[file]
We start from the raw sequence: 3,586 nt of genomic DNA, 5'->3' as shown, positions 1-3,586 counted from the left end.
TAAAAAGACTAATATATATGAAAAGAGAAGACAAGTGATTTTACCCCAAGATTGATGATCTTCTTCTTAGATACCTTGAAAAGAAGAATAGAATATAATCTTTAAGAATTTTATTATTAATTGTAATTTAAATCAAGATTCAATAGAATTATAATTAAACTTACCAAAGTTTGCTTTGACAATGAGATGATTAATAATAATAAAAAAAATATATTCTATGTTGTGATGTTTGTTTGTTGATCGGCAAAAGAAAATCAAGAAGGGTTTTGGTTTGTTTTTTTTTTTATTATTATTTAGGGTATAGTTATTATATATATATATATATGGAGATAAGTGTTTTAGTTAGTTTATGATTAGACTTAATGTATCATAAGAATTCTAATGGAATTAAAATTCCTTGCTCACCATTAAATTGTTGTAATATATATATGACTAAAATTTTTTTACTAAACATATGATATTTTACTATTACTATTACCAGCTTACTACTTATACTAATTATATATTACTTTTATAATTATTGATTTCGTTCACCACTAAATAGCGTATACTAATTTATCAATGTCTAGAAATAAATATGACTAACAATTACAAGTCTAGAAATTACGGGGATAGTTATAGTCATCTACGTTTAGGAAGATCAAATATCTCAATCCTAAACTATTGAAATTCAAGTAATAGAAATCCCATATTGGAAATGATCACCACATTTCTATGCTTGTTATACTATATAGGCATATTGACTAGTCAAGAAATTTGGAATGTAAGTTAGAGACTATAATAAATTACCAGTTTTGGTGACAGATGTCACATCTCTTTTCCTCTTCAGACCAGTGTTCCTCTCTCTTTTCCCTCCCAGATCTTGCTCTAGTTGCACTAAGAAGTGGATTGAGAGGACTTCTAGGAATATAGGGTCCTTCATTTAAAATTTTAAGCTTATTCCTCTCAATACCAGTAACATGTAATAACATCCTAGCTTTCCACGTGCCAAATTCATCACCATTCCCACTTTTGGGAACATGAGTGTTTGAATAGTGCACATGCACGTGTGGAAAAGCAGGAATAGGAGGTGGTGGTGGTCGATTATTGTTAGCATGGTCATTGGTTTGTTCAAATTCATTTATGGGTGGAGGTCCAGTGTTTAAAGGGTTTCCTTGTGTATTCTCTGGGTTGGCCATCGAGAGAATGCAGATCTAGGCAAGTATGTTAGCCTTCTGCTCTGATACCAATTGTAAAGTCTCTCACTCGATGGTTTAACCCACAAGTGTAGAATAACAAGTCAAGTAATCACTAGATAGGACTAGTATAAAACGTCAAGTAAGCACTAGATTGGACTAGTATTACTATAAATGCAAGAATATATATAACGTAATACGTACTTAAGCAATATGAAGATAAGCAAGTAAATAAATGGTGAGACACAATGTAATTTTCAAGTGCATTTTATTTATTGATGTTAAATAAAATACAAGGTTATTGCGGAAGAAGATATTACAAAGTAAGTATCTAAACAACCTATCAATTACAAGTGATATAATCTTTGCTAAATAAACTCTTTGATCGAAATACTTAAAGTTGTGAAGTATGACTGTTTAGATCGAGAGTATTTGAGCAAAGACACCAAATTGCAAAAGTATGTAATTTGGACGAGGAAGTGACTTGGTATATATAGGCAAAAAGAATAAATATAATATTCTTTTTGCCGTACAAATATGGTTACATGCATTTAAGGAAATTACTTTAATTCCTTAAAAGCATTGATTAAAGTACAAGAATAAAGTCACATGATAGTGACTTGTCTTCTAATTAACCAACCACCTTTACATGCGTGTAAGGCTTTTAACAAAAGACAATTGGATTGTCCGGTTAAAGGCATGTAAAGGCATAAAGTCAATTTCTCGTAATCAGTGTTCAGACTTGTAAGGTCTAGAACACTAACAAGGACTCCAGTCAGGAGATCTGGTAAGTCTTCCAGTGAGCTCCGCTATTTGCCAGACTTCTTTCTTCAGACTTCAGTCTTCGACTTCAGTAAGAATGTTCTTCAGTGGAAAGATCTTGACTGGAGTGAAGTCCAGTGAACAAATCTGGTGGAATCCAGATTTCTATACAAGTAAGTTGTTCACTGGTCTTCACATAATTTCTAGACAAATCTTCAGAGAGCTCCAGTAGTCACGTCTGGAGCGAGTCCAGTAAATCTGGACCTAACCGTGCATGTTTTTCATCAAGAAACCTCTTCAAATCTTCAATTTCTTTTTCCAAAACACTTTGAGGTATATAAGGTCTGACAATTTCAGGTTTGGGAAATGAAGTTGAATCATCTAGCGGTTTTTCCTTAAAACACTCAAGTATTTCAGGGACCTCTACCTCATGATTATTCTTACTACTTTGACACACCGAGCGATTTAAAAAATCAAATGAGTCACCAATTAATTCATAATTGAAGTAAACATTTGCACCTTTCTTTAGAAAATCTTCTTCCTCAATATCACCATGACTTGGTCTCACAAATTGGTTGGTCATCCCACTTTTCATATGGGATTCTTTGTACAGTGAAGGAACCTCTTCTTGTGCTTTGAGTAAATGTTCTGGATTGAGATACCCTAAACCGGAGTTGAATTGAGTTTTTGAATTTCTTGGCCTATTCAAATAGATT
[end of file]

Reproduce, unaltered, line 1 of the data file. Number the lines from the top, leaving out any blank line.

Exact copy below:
We start from the raw sequence: 3,586 nt of genomic DNA, 5'->3' as shown, positions 1-3,586 counted from the left end.